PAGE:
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Mental Performance Coach keeping curlers at the top of their mental game in the bubble

Clare Fewster is a mental health professional with more than two decades of experience. Cami Kepke/Global News

The WinSport curling bubble is going to be a marathon for athletes taking part in multiple events.

While curlers acknowledge they’re lucky to be competing, it’s admittedly a mental grind at times.

Read more: Curling Canada pushing to add World Women’s Curling Championship to Calgary bubble

It’s common for them to enter an event and be given a directory of resources should they get physically injured- doctors, physical therapists, chiropractors, etc.

But this time — they also noticed a mental performance consultant on that list.

“This is the first time that I can think of that we’ve had someone on the mental health side of things,” Laura Walker, who is competing in the Mixed Doubles championship after collecting a Scotties bronze metal, said.  “This has been a really tough year for everybody, curling or not.”

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Read more: Walker family settles into curling bubble life again with Canadian mixed doubles

Clare Fewster, who works with the Canadian Sport Institute and Canadian Center for Mental Health and Sport, is providing mental health supports to athletes for the duration of the bubble.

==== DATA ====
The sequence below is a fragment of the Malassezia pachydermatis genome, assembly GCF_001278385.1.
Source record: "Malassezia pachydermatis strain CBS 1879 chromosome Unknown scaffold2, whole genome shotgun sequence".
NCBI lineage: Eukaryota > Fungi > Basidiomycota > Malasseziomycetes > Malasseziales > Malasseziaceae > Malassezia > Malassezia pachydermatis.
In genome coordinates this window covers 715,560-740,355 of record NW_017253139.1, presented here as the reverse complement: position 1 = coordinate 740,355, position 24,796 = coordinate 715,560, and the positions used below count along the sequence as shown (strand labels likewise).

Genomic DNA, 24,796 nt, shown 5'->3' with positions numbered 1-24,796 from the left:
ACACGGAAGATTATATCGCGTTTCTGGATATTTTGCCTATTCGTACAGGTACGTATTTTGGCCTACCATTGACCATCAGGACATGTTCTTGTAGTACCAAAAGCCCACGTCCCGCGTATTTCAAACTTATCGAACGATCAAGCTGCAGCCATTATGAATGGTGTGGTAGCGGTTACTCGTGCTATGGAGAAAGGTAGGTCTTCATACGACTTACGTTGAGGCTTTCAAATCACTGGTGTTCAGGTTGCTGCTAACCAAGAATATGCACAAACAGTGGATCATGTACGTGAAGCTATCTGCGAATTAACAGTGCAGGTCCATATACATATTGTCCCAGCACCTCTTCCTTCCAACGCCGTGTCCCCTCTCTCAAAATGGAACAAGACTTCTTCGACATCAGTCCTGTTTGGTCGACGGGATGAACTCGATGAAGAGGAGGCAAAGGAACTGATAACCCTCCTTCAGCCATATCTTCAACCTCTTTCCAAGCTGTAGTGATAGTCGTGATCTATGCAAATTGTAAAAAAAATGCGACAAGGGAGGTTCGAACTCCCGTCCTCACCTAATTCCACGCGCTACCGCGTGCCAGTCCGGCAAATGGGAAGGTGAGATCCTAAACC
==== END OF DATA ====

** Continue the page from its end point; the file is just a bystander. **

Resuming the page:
“Most of them are probably coming in really excited with a few unknowns and this uncertainty,” Fewster explained. “We hope that once they get on the ice and they’re with their teammates and they’re in a competition that some of that goes away and that they can really focus.”

“But that’s what happens with mental health… sometimes it doesn’t go away as easily and we need some strategies to manage that.”

Because of patient confidentiality, we don’t know whether anyone is utilizing the service, but the curlers say they’re happy it’s there.

Their lives are limited to being at WinSport, their hotel, and getting some outside time by doing laps of the parking lot.

Thankfully, the lovely spring weather has allowed them to spend time on their balconies, and many curlers are leaning into books, yoga, candles, and other comforts of home to practice self-care.

“I think it’s also recognizing our own internal thoughts, our own emotions, and trying to be as aware of them as we can be,” Fewster said. “We can’t prepare for every situation, but if we’ve prepared for several, then we can kind of give ourselves the confidence that ‘Oh, I’ve prepared for this and I’m going to be okay through this even if it’s going to be hard and challenging. I have someone who I can call if I need to.'”

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Even if they don’t use the service, Fewster says simply having the option can provide a sense of comfort — or a safety net, in a way.

“I can’t thank them enough really for doing something like that, and having that available to us and also just helping to remove the stigma around that by making it so available rather than us having to seek it out,” Walker added.

“I think, if a lot of people had to seek it out like that… they might not do it.”

It’s one change Fewster and the curlers hope stays after the pandemic- in hopes of keeping Canada’s top athletes on top of their physical and mental game.

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